Session 8.2


Protein Alignment Using Clustal


So much of our understanding of protein function has been enhanced by comparing sequences across species. BLAST lets us find putative homologs and a careful alignment of the amino acid sequence lets us learn a great deal about the relationship of the sequences and the potential conservation or evolution of function.

To achieve this step of alignment of peptide sequences, there are a number of computer programs that have been written specifically for this task. These programs tend to be aware of the odds of each amino acid being substituted by another amino acid as well as the additional constraints of secondary protein structure.

Only a time machine will give you perfect certainty in an alignment. That said, crystal structures in multiple species allow researchers to guess which parts of a sequence are homologous based on structural homology. Databases of structural homologs have been used to assess the accuracy of alignment programs. Different programs have different strengths and weaknesses and there is no one program that is always much better than others.

Clustal


Although it is older and in many ways not as sophisticated as newer programs, Clustal has been the most commonly used alignment tool for the last decade. We will use it for the project and you should feel comfortable using it for your own research. Just keep in mind that anything you might want to publish based on alignments should be confirmed using at least two different alignment programs.

There are a couple of different ways to use Clustal. The most user-friendly version is ClustalX, which opens up a GUI window with menus etc. The command-line version, ClustalW, is interactive be default (e.g. it will ask you for your input sequences) but can be run with arguments in a non-interactive way. This last way is the most common way to use it for someone with programming skills - you can call ClustalW multiple times in a Perl script that loops through a list of protein families, for instance.

Command-Line Use: Formats and Syntax


Typical input sequence format is FASTA. This is how you will use it.

The simplest syntax for running ClustalW is:

 > clustalw -align -infile=bicoid_protein.fa

This spits a bunch of stuff to the screen and writes two new files: bicoid_protein.dnd & bicoid_protein.aln.

The DND file is the estimated tree relating the sequences. ClustalW is an alignment program and not a tree building program. Do not assume that this is a good phylogenetic tree.

The ALN file is the output alignment. By default ClustalW returns alignments in a very human-readable format. This is great for getting a feeling for what the alignment looks like. However, this format is difficult to parse for downstream analysis.

You can change the output format using the "-output" argument. Unfortunately ClustalW does not output FASTA format. It does output PIR (Protein Information Resource) format which is very close to FASTA.

 > clustalw -align -infile=bicoid_protein.fa -output=pir

This created a new alignment file called bicoid_protein.pir. Note that this is not exactly FASTA format. The headers have been altered and there are "*" characters and empty lines throughout. You should easily be able to convert this into proper FASTA format.

You can look at all the possible arguments by typing "clustalw -help". A lot of these are pretty complicated and require a fairly deep knowledge of how multiple alignments are created. One additional argument that may be helpful lets you determine the output file name.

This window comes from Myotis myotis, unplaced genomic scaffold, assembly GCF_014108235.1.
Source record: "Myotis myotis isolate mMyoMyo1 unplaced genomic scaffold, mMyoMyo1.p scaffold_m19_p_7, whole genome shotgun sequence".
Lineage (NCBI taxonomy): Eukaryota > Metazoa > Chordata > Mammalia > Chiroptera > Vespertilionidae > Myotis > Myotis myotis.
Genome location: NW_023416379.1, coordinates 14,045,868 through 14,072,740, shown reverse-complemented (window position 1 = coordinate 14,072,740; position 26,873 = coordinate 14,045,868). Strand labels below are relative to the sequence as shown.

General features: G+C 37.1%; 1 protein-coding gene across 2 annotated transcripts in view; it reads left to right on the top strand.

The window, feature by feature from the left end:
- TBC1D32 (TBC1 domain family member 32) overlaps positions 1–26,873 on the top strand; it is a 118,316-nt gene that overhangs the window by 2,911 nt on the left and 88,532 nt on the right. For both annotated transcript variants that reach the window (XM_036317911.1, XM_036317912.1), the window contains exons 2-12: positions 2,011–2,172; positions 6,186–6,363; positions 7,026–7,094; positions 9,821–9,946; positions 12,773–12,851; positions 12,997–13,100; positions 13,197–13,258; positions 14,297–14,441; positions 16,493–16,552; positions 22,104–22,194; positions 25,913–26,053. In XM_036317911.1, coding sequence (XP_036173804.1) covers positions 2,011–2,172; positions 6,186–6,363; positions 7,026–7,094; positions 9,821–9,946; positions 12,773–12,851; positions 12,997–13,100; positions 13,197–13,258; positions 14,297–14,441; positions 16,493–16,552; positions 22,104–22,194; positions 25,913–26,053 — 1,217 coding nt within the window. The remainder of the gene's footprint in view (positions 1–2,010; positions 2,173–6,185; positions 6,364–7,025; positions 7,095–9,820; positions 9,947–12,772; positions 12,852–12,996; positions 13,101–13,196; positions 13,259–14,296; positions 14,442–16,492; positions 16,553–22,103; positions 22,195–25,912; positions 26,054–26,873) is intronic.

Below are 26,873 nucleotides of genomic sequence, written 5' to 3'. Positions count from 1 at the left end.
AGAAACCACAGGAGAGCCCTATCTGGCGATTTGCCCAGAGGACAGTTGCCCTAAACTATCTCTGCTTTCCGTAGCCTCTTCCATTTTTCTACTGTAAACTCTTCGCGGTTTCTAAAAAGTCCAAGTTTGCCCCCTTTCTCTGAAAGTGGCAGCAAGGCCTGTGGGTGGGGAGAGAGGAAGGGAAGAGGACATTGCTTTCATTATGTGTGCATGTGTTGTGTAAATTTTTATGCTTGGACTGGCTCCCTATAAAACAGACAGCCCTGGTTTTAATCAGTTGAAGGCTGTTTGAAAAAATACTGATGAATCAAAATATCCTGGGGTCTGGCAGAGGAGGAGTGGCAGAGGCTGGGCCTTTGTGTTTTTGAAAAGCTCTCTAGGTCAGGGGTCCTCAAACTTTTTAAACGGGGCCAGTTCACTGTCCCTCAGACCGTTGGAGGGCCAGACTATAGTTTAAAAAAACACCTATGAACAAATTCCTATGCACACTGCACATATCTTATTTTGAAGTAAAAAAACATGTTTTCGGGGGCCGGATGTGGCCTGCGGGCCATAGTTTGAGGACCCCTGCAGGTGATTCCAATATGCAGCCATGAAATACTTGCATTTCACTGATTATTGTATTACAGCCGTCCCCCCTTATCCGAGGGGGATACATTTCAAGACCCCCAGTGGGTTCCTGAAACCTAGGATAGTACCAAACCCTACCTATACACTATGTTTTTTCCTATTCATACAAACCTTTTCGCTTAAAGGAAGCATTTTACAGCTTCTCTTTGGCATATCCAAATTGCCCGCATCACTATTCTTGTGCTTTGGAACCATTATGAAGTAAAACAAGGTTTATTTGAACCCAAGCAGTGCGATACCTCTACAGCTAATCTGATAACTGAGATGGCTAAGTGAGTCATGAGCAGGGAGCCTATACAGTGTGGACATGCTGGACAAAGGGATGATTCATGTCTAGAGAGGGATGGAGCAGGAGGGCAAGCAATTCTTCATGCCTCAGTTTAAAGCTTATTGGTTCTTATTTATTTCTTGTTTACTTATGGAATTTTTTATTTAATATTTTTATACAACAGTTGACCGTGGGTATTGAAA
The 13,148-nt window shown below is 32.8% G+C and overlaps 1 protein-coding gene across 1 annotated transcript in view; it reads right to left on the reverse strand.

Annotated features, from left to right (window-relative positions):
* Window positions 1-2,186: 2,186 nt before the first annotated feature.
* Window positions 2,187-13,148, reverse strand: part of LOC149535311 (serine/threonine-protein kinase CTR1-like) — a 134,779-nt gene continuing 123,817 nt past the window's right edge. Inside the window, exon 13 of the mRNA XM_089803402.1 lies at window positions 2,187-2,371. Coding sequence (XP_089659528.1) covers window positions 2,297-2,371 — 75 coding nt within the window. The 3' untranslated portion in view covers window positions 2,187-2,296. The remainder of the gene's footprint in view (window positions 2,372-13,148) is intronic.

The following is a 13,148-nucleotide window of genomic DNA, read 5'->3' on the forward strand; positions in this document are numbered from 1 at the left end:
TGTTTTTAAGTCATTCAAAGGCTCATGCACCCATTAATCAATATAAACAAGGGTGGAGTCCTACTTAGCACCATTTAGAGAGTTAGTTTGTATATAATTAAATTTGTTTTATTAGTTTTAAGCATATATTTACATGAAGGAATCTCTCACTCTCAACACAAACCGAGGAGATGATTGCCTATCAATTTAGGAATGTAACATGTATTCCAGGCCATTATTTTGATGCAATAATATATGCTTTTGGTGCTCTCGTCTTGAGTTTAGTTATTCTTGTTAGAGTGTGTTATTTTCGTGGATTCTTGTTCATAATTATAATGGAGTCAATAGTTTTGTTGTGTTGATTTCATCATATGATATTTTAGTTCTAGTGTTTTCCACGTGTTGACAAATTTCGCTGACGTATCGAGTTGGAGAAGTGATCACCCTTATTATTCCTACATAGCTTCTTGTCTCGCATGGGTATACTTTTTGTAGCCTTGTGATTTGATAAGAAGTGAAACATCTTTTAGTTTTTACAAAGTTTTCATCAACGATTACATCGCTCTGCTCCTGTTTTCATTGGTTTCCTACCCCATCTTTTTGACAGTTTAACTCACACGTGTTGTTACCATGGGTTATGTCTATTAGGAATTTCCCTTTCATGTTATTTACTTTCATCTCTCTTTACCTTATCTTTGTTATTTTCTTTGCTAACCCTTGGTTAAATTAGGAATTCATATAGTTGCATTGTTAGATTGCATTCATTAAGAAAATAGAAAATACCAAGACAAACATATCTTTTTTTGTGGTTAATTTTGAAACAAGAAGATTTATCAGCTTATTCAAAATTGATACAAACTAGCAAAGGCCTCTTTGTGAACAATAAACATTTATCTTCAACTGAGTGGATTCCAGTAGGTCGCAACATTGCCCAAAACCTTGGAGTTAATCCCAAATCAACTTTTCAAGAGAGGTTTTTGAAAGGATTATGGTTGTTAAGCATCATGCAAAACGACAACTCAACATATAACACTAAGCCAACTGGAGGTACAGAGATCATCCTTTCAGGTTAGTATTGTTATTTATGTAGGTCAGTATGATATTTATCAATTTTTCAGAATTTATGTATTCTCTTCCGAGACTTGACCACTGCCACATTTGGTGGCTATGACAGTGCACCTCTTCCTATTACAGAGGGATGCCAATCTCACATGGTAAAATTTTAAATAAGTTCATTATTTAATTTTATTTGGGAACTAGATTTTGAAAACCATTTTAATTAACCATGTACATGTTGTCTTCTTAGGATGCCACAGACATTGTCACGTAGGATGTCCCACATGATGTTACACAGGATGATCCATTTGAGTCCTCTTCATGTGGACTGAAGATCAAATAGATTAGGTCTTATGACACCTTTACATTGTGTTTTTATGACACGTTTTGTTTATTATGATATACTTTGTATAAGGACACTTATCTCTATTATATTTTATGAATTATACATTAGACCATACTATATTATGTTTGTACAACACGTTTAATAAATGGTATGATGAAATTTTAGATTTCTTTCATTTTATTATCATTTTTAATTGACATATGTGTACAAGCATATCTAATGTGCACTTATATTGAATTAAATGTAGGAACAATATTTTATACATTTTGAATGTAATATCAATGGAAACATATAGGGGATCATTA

> clustalw -align -infile=bicoid_protein.fa -output=pir -outfile=bicoid_protein_aln.pir

This creates a file name "bicoid_protein_aln.pir".

Visualizing Alignments


In addition to looking at human-readable alignment formats like the default for ClustalW, you can run ClustalX, which color codes the alignment, as well as other alignment viewers. Another excellent alignment viewer is JalView. These can both be run just by typing them without arguments at the unix prompt:

 > clustalx
 > jalview

Wget

blast with blastcl3
Wget is a handy little unix utility that you can use to grab things off of the web. It's format is very simple:

wget "URL" -O output

There are of course may options that you can access using wget --help.

You can get files from ncbi automatically using wget and using a special NCBI address called eutils. Eutils give simple formats to automatically download sequences. We can use wget to then comply to those formats and automagically download sequences!

#!/usr/bin/perl
# Author        :
# Date          : Tue Aug 14 08:46:04 PDT 2007
# Description   :
 
use strict;
use warnings;
 
 
my $url
    = "http://eutils.ncbi.nlm.nih.gov/entrez/eutils/efetch.fcgi?db=protein&id=77417679&retmode=text&rettype=fasta";
 
system("wget \"$url\" -O test.seq2");
sleep 3;
 
__END__
The sleep command is to keep you from hammering the NCBI server when you use this in a loop.
#!/usr/bin/perl
# Author        :
# Date          : Tue Aug 14 08:46:04 PDT 2007
# Description   :
 
use strict;
use warnings;
 
my @proteins = ( "77417679", "13361104" );
 
foreach my $download_protein (@proteins){
    my $url = "http://eutils.ncbi.nlm.nih.gov/entrez/eutils/efetch.fcgi?db=protein&id=$download_protein&retmode=text&rettype=fasta";
 
        system("wget \"$url\" -O $download_protein.txt");
        sleep 3;
}
 
__END__
 
 

wget is not included in the latest versions of Mac OSX. The following link explains how to add it:

http://radio.javaranch.com/bear/2005/03/02/1109829480523.html